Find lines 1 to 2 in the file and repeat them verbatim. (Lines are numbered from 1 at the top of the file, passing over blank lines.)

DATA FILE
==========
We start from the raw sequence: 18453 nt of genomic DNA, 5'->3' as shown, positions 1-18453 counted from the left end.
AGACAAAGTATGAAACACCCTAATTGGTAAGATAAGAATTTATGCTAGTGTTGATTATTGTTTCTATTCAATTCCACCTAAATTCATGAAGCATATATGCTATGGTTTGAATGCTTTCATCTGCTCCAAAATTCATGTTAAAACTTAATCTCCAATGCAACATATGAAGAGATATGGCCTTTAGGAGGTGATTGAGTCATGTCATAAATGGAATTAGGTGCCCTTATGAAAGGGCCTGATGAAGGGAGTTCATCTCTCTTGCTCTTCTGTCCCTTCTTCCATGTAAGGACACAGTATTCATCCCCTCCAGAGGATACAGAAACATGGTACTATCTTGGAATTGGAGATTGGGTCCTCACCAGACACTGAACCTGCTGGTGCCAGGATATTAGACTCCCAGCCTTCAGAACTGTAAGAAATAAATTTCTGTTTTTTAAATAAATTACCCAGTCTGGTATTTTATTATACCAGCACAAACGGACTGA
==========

We start from the raw sequence: 18453 nt of genomic DNA, 5'->3' as shown, positions 1-18453 counted from the left end.
AGACAAAGTATGAAACACCCTAATTGGTAAGATAAGAATTTATGCTAGTGTTGATTATTGTTTCTATTCAATTCCACCTAAATTCATGAAGCATATATGCTATGGTTTGAATGCTTTCATCTGCTCCAAAATTCATGTTAAAACTTAATCTCCAATGCAACATATGAAGAGATATGGCCTTTAGGAGGTGATTGAGTCATGTCATAAATGGAATTAGGTGCCCTTATGAAAGGGCCTGATGAAGGGAGTTCATCTCTCTTGCTCTTCTGTCCCTTCTTCCATGTAAGGACACAGTATTCATCCCCTCCAGAGGATACAGAAACATGGTACTATCTTGGAATTGGAGATTGGGTCCTCACCAGACACTGAACCTGCTGGTGCCAGGATATTAGACTCCCAGCCTTCAGAACTGTAAGAAATAAATTTCTGTTTTTTAAATAAATTACCCAGTCTGGTATTTTATTATACCAGCACAAACGGACTGA